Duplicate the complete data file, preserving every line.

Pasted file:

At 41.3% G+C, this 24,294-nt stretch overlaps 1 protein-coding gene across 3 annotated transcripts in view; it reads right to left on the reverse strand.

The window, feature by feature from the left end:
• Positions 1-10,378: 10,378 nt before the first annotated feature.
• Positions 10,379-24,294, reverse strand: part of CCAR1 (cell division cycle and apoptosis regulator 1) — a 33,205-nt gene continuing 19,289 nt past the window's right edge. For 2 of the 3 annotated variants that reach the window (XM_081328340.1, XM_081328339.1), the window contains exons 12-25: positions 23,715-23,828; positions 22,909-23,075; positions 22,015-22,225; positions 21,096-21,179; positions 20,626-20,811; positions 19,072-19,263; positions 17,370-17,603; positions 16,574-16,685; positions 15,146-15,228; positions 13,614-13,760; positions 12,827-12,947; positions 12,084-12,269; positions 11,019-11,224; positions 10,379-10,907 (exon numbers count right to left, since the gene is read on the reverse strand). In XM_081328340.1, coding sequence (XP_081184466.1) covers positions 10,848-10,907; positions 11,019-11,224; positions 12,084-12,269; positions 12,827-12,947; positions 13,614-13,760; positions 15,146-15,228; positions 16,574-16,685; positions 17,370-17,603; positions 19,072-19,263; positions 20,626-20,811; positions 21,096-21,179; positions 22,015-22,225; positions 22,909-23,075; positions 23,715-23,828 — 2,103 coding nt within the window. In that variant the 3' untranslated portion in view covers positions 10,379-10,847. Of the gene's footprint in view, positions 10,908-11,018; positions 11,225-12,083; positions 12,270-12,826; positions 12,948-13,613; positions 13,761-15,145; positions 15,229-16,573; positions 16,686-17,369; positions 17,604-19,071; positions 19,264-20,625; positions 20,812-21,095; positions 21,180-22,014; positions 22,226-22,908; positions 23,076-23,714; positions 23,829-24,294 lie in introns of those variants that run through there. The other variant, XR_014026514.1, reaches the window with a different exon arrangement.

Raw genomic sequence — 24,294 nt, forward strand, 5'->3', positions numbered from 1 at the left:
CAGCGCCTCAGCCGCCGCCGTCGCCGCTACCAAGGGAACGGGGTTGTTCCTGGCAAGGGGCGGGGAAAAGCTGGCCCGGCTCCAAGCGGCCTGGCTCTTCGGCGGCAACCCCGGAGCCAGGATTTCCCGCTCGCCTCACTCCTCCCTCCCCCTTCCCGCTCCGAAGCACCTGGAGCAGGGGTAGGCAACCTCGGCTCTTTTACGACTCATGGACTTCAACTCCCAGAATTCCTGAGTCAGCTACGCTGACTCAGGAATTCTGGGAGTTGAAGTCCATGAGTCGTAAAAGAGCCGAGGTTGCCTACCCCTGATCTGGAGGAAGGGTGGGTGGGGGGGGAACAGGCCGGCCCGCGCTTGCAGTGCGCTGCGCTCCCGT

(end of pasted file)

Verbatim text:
At 41.3% G+C, this 24,294-nt stretch overlaps 1 protein-coding gene across 3 annotated transcripts in view; it reads right to left on the reverse strand.

The window, feature by feature from the left end:
• Positions 1-10,378: 10,378 nt before the first annotated feature.
• Positions 10,379-24,294, reverse strand: part of CCAR1 (cell division cycle and apoptosis regulator 1) — a 33,205-nt gene continuing 19,289 nt past the window's right edge. For 2 of the 3 annotated variants that reach the window (XM_081328340.1, XM_081328339.1), the window contains exons 12-25: positions 23,715-23,828; positions 22,909-23,075; positions 22,015-22,225; positions 21,096-21,179; positions 20,626-20,811; positions 19,072-19,263; positions 17,370-17,603; positions 16,574-16,685; positions 15,146-15,228; positions 13,614-13,760; positions 12,827-12,947; positions 12,084-12,269; positions 11,019-11,224; positions 10,379-10,907 (exon numbers count right to left, since the gene is read on the reverse strand). In XM_081328340.1, coding sequence (XP_081184466.1) covers positions 10,848-10,907; positions 11,019-11,224; positions 12,084-12,269; positions 12,827-12,947; positions 13,614-13,760; positions 15,146-15,228; positions 16,574-16,685; positions 17,370-17,603; positions 19,072-19,263; positions 20,626-20,811; positions 21,096-21,179; positions 22,015-22,225; positions 22,909-23,075; positions 23,715-23,828 — 2,103 coding nt within the window. In that variant the 3' untranslated portion in view covers positions 10,379-10,847. Of the gene's footprint in view, positions 10,908-11,018; positions 11,225-12,083; positions 12,270-12,826; positions 12,948-13,613; positions 13,761-15,145; positions 15,229-16,573; positions 16,686-17,369; positions 17,604-19,071; positions 19,264-20,625; positions 20,812-21,095; positions 21,180-22,014; positions 22,226-22,908; positions 23,076-23,714; positions 23,829-24,294 lie in introns of those variants that run through there. The other variant, XR_014026514.1, reaches the window with a different exon arrangement.

Raw genomic sequence — 24,294 nt, forward strand, 5'->3', positions numbered from 1 at the left:
CAGCGCCTCAGCCGCCGCCGTCGCCGCTACCAAGGGAACGGGGTTGTTCCTGGCAAGGGGCGGGGAAAAGCTGGCCCGGCTCCAAGCGGCCTGGCTCTTCGGCGGCAACCCCGGAGCCAGGATTTCCCGCTCGCCTCACTCCTCCCTCCCCCTTCCCGCTCCGAAGCACCTGGAGCAGGGGTAGGCAACCTCGGCTCTTTTACGACTCATGGACTTCAACTCCCAGAATTCCTGAGTCAGCTACGCTGACTCAGGAATTCTGGGAGTTGAAGTCCATGAGTCGTAAAAGAGCCGAGGTTGCCTACCCCTGATCTGGAGGAAGGGTGGGTGGGGGGGGAACAGGCCGGCCCGCGCTTGCAGTGCGCTGCGCTCCCGT